I enjoy organisational charts.
They help me understand how things are structured strategically. Who reports to who, how people are connected and who is responsible for what is fascinating to me.
Sometimes the chart is made up of job titles. Sometimes the name of the person is next to the job title. Very rarely there will be a few words included to give a brief explanation of what that person does.
What happens when we view organisations like this is that if something is happening with a member of the team, how seriously we take that depends on where they sit in the chart and how many staff they manage.
So, if one staff member is struggling with workload, lockdowns, or any number of things, if they have many people reporting to them then this is a serious issue, but if they are a job title at the bottom of the chart then it’s not as big of a deal.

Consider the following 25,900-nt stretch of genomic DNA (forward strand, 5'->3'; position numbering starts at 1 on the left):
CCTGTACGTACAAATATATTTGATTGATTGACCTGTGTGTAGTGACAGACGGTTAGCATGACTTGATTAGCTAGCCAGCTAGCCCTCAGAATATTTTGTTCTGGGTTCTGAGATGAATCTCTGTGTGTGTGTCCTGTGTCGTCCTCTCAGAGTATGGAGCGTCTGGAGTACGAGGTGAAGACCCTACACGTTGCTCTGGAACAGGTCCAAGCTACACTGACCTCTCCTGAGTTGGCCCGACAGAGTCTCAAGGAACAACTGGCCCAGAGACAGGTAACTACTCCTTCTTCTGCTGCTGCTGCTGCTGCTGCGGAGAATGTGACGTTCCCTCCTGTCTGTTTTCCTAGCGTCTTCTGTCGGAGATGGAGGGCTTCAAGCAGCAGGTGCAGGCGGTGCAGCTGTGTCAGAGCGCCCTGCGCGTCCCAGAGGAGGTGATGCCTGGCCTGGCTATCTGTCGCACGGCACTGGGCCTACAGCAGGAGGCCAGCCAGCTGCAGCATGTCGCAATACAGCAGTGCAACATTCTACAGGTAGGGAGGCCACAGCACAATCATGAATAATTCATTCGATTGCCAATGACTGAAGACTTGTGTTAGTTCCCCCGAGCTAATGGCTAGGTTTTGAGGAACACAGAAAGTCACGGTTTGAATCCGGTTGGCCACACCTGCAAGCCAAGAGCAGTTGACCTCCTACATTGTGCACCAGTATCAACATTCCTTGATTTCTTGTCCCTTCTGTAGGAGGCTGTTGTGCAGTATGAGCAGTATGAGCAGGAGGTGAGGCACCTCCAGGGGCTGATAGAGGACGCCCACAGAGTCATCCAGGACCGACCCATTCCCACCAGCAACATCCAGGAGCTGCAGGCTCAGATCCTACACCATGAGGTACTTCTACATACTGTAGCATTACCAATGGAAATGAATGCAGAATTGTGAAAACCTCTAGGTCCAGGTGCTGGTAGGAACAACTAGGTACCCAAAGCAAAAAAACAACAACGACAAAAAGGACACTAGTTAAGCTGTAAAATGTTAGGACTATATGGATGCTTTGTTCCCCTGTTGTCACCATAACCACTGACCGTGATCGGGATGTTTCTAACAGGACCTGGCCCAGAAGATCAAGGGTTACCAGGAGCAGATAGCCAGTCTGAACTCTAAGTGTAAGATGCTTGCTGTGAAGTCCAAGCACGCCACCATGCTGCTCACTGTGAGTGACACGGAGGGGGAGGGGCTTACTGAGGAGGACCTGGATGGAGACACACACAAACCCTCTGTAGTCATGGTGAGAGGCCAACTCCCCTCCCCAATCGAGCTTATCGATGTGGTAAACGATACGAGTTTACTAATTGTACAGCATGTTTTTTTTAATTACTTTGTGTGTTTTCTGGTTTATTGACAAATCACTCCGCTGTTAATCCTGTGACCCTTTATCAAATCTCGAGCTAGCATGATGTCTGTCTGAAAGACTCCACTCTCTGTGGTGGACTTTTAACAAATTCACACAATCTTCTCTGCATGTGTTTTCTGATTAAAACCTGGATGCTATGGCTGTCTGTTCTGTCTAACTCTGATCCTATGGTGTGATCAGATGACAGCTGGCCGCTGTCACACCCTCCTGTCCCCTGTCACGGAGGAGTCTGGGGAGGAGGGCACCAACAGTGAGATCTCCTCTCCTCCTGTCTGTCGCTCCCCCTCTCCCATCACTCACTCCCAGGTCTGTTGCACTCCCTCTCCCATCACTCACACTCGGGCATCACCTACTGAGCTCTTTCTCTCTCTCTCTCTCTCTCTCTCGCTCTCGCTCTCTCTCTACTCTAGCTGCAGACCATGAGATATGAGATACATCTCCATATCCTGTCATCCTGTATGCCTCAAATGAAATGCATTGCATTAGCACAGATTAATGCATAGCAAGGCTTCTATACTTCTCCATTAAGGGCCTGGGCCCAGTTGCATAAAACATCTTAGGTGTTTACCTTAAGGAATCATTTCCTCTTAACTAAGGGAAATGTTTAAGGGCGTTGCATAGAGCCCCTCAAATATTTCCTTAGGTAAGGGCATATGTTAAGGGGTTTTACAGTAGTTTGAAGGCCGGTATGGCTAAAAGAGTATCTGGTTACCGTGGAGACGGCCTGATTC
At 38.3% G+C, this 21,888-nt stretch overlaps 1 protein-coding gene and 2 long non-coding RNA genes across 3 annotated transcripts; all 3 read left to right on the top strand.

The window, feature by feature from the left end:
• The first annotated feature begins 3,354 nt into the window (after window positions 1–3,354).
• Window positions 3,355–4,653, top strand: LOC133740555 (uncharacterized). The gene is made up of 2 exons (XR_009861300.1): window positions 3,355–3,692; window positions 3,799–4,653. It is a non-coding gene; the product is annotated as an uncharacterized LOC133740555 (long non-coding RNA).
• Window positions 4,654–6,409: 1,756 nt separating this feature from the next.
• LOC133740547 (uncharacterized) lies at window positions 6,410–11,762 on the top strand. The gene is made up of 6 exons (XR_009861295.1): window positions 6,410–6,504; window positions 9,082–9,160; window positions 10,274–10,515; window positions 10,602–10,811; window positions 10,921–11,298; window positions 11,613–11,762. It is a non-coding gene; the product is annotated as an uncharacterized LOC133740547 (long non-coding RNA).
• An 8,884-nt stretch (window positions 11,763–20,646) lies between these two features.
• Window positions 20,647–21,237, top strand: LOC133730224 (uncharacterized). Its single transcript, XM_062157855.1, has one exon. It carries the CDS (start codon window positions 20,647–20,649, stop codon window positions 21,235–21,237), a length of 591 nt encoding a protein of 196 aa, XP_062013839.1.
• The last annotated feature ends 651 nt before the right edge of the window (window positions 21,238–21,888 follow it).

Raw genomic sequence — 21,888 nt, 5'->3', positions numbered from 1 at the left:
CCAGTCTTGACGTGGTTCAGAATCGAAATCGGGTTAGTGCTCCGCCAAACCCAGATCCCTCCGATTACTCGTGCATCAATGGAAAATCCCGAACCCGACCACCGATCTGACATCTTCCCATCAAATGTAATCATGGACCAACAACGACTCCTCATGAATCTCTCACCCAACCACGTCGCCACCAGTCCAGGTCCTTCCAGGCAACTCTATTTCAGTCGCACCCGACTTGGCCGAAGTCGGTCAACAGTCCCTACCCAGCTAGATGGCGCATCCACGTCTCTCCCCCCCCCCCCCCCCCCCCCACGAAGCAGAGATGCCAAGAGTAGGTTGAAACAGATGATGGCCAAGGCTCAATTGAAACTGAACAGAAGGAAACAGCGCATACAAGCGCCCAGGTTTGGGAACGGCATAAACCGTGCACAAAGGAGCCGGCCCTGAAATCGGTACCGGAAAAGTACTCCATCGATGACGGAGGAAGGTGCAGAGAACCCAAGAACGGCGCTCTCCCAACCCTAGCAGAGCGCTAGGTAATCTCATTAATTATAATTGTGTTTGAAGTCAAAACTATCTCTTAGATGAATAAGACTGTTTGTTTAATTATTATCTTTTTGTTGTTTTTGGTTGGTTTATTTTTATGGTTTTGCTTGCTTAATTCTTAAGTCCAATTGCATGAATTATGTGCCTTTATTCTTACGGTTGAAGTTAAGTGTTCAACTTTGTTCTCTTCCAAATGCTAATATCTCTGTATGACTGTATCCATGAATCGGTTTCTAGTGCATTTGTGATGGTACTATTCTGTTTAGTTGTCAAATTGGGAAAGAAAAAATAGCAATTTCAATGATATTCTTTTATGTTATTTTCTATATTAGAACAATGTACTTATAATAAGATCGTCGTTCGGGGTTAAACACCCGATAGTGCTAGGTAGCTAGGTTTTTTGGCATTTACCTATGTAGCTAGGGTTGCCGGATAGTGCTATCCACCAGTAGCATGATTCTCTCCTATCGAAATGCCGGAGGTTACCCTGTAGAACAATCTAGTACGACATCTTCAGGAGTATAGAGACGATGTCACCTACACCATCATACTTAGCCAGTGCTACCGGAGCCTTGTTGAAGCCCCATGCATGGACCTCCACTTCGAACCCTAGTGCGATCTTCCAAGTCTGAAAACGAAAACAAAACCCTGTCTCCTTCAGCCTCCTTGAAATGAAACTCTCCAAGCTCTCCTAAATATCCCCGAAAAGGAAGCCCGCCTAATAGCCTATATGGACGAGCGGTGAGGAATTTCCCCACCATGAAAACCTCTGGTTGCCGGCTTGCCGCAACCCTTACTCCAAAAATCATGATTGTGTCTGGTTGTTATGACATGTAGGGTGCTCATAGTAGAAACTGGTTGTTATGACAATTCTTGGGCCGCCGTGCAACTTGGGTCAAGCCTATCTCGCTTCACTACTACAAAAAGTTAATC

Here’s the problem…
No organisation functions like this. Well, no healthy organisation.
Employees don’t live and work in a vacuum. They communicate and engage with staff from other departments to do their job well. The standard organisational chart does not help create a full picture of the people and their influence.
An organisation works more like a web. Everything and everyone is connected. If one person is struggling emotionally then it will pull and shift the entire organisation, no matter the size. The opposite is also true, if one person is killing it across all areas of their life then that will pull and shift the entire organisation. But we can’t rely on the ‘rockstars’ to make an organisation great. John Mark Comer would say that “a system is only as healthy as its least emotionally healthy person”.
How we manage and support any staff member influences the entire culture, from CEO to volunteer. Being generous in supporting emotional health and wellbeing for an individual will have a disproportionate positive impact on the whole web.